Tarduno noted the meteorites they analyzed represent only one of the parent asteroids of pallasites. "We'd like to sample some of the others," he said. "The techniques we've used here can be applied to meteorites of other small bodies as well."
Past research suggests thousands of protoplanets at least 60 miles (100 km) wide once dwelt within the solar system. The new findings suggest many of these might have been magnetic.
"The more small bodies we study, the more dynamos we find," Nimmo said. "The problem is that we don't understand what is driving those dynamos. Did they operate like the Earth's dynamo, or are they driven another way — for example, by their iron cores sloshing around after a giant impact?"

Source: msnbc.msn.com

segunda-feira, 12 de novembro de 2012

Famous Mars Meteorite's 'Fossils': What Arctic Rocks Can Tell Us

ExoMars PanCam deployed on Commanche Spur analogue carbonates in lava breccia at Sverrefjell volcano on AMASE 2011. Left: Arnold Bauer, Joanneum Research, Austria; Right: Nicole Schmitz, German Aerospace Center (DLR).
CREDIT: Kjell Ove Storvik/AMASE 

In 1996, a research group led by Dave McKay of NASA’s Johnson Space Center claimed to have found evidence of fossilized life in a Mars meteorite known as Allan Hills 84001.

Not only did the shapes look like bacteria, but a form of magnetite (iron oxide) was found in the meteorite that, on Earth, is produced within the bodies of certain bacteria. The study also found tiny carbonate globules in the meteorite, which the scientists said were likely formed by living organisms in the presence of liquid water.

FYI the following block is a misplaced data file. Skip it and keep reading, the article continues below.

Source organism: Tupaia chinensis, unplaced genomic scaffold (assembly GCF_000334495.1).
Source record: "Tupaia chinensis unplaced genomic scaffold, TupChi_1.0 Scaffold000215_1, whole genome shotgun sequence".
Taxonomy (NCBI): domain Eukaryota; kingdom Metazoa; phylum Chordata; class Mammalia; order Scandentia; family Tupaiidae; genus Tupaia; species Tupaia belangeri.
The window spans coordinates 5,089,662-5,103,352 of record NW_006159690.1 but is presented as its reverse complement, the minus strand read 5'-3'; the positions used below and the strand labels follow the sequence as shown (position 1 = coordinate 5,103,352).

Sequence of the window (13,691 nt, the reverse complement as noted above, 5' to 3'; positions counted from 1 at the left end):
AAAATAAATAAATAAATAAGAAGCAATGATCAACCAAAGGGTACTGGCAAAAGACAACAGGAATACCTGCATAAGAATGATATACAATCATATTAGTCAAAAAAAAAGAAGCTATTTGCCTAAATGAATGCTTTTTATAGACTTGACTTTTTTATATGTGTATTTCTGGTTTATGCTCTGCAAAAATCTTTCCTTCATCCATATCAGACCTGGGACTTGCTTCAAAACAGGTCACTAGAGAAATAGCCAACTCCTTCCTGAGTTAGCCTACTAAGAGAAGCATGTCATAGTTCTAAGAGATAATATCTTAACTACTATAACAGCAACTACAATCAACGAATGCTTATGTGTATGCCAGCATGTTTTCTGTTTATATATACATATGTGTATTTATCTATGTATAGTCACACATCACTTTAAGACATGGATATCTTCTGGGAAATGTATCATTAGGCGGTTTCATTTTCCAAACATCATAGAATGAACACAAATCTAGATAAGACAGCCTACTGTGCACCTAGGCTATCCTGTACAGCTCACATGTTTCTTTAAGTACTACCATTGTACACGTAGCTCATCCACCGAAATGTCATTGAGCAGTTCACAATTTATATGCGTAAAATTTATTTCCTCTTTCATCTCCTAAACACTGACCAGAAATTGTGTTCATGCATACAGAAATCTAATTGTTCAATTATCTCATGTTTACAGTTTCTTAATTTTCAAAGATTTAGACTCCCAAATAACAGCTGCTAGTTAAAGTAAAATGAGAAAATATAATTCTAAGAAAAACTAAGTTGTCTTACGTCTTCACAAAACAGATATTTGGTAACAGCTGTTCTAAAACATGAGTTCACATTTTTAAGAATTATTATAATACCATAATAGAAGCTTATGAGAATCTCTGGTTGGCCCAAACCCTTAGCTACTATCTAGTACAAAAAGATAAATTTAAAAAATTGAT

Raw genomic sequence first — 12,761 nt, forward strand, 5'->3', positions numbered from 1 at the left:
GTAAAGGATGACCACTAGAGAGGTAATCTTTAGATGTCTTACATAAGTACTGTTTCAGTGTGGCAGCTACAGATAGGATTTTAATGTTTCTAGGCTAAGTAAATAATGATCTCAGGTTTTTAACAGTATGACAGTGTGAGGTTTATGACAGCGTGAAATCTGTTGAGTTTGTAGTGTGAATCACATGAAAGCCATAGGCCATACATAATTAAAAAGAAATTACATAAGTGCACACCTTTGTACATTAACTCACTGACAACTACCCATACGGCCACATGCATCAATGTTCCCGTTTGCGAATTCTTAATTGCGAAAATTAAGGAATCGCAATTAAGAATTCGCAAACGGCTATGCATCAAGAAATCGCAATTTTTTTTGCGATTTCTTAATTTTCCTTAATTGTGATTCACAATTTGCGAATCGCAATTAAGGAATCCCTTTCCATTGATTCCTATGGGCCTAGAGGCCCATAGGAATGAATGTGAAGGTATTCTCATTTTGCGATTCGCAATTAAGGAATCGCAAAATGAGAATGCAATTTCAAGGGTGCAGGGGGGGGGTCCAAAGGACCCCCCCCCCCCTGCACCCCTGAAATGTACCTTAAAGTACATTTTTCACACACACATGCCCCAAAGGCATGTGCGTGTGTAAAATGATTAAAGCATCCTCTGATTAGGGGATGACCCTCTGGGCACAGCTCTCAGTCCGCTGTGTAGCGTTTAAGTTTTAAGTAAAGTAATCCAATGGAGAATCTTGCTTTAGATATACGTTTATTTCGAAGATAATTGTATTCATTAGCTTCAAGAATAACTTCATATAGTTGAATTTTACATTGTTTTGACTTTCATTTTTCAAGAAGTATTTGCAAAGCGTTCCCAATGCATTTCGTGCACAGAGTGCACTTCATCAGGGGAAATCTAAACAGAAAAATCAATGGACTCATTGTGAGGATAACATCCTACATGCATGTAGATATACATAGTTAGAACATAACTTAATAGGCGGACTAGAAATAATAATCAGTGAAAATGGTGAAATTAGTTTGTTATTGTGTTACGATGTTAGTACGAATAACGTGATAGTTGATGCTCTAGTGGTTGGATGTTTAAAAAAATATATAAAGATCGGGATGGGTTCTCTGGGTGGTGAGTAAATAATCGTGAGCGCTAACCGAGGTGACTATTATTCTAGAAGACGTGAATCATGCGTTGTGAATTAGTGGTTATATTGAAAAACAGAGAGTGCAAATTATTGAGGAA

Since their surprising announcement, other scientists have closely examined the Allan Hills meteorite and concluded the microscopic shapes aren’t necessarily associated with life, and the different features in the meteorite all could have formed by non-biological processes.

Scientists studying the rocks of the arctic archipelago of Svalbard later found carbonate globule structures like those in the Allan Hills meteorite. Rather than being formed by life, the Svalbard structures formed when the Sverrefjell volcano erupted about a million years ago, forcing magma up through an overlying glacier. [5 Bold Claims of Alien Life]

A group at the Carnegie Institution of Washington used a Ramen spectrometer to compare abiotic Svalbard carbonate globules with those found in ALH 84001, and found a high degree of similarity.

Hans Amundsen runs the Mars analogue project AMASE (Arctic Mars Analogue Svalbard Expedition) and has been visiting Svalbard  every summer for the last decade to investigate the many ways it resembles Mars. Astrobiology Magazine editor Leslie Mullen recently sat down with him at the Third Conference on Terrestrial Mars Analogues in Marrakech, Morocco, to discuss what the Svalbard rocks tell us about the still-controversial Mars meteorite.

Q: Could you tell me about the rocks in Svalbard that are analogous with the ALH 84001 Mars meteorite?

Hans Amundsen: They have the same strange carbonate minerals as the Allan Hills meteorite.

Q: The same structures that were previously thought to be fossilized life?

Amundsen: Well, yes, McKay speculated that these spheres were some sort of indication of a bio-pattern or bio-shape. I don’t know anyone who still believes that. But the shapes we see in the Svalbard rocks are identical to the ones in the Allan Hills meteorite.

Q: Identical in shape, and chemically?

Amundsen: Both.